My review of Oborne’s book here. I’ll embed footage of him actually playing if someone can find it. (You can see a little here if you really work at it; in clip 6 the narrator says that John Arlott regarded bringing Dolly to England as the greatest achievement of his life. See this clip of Vorster announcing the cancellation of the tour and make your own judgement).

Oborne has the last word:

Cricket writers often mourn the lost generation of white cricketers such as Graeme Pollock, Mike Proctor or Barry Richards. But at least they got to play some Tests and unrestricted first-class cricket. The penalty that Apartheid inflicted on Eric Petersen, Ben Malamba, Cec Abrahams, Basil D’Oliveira and numerous others was far more absolute. They were denied training, facilities, access to turf wickets and any chance to play for their country at all. Only D’Oliveira escaped to enjoy complete sporting fulfilment, and he got his chance only at the very end of his sporting career, by which time his reflexes had slowed and he was half the brilliant sportsman he had been as a young man in 1950’s South Africa…..It is likely that but for the barbarism of Apartheid D’Oliveira would now be remembered as one of the very greatest cricketers the world has ever seen. By rights he should have imposed his great and singular talent on the cricketing world of the 1950’s, matching himself against the great cricketers of that age: Len Hutton and Denis Compton of England, Everton Weekes, Frank Worrrell and Clive Walcott of the West Indies, Keith Miller and Neil Harvey of Australia.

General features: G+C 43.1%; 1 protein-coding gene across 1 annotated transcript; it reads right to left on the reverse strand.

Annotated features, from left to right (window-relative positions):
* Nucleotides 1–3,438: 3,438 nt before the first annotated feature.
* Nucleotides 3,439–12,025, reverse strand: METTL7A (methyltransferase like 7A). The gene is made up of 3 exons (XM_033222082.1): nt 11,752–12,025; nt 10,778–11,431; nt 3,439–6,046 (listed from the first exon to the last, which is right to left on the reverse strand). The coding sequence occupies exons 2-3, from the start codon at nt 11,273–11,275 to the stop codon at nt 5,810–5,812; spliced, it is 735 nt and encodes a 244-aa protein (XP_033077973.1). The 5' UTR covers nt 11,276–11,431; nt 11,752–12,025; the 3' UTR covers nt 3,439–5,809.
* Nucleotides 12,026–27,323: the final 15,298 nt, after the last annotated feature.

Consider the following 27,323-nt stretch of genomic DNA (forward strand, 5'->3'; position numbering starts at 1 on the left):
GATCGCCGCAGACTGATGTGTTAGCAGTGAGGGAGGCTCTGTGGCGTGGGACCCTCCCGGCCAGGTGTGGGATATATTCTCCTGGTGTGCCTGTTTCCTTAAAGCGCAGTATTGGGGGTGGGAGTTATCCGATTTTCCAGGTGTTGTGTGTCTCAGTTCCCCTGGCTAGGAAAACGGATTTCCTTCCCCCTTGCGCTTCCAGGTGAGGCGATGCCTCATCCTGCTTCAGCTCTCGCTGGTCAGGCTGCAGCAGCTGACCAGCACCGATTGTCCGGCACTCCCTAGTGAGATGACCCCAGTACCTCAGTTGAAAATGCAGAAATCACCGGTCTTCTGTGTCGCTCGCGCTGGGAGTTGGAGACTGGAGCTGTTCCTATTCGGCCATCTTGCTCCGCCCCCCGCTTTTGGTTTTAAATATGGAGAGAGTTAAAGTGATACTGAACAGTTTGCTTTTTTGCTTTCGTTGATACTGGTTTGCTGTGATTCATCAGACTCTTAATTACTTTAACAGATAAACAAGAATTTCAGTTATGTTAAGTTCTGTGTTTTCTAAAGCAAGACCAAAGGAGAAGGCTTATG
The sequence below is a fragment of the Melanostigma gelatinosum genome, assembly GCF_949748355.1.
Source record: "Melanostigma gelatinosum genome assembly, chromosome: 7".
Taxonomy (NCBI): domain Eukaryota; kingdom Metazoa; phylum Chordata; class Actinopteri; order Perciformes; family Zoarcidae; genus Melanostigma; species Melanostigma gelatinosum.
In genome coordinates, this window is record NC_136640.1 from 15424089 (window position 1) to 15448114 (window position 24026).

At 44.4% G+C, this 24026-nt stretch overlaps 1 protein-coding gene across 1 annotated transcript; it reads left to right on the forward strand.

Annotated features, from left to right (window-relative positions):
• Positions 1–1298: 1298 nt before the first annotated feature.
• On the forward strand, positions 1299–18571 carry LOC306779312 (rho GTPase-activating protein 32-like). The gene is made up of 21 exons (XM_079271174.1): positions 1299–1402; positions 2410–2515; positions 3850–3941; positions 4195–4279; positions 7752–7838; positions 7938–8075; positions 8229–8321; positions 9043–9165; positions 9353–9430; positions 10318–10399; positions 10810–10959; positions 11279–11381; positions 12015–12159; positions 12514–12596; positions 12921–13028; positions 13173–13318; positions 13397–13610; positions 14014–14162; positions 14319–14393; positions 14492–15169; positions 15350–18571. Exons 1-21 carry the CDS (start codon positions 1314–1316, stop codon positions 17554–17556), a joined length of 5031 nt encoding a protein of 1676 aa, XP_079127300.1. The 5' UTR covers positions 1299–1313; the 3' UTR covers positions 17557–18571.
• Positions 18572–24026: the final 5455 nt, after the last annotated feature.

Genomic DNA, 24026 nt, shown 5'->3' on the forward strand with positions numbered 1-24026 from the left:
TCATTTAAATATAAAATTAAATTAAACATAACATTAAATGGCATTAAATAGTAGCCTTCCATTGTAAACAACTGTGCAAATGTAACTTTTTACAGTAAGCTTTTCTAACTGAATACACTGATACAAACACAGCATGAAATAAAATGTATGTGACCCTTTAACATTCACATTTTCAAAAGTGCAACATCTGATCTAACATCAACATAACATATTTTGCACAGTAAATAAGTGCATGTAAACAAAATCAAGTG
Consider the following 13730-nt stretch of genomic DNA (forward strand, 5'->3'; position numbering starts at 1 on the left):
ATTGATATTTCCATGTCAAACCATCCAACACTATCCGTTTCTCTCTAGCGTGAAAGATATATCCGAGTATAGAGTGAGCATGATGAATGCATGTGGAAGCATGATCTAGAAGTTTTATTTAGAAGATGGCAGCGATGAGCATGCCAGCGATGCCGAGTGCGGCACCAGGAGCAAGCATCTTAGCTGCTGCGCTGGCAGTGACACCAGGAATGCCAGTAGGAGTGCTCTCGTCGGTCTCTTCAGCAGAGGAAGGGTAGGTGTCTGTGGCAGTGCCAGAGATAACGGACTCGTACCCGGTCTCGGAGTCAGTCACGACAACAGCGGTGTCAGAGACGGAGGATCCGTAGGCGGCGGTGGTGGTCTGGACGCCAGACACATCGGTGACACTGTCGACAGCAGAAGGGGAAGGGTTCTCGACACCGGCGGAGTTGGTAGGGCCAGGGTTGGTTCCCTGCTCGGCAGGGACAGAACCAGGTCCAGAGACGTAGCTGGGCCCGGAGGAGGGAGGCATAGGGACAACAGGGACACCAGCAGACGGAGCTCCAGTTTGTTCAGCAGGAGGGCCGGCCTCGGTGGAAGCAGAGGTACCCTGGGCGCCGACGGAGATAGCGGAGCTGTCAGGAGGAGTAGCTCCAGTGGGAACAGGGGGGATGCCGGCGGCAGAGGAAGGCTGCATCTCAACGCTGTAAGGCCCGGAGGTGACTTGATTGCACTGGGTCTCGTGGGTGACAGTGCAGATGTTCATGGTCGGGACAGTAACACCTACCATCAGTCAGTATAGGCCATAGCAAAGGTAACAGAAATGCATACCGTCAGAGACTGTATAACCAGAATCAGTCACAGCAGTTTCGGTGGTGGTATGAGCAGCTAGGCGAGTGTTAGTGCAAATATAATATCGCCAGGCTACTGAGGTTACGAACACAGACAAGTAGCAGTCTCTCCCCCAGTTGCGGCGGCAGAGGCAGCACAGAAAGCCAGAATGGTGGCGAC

Britain: don’t marry a foreigner unless you’re rich

by Chris Bertram on November 19, 2011

I blogged the other day about the new restrictions the UK is planning to impose on would-be migrants, making it impossible for all but the super-rich to acquire permanent residency and forcing others into Gastarbeiter status (to be kicked out after five years). It gets worse. The government’s Migration Advisory Committee has now recommended that anyone seeking to sponsor a foreign (non-EU) spouse to enter the UK has to be in the top half of the income distribution (I simplify slightly). Read Matt Cavanagh on the topic here and the Free Movement blog here. So think through the implications. A British student goes to grad school in the US (for example), meets an American and marries: such a person would, under these proposals, be unable to return to the UK with their partner to live as a couple. If two countries were to adopt such rules and their nationals met and married, they would have the right to live as a couple in neither country. Iniquitous and unjust.

The ECB and the Davies Folk Theorem

by Henry Farrell on November 18, 2011

“Mario Draghi”: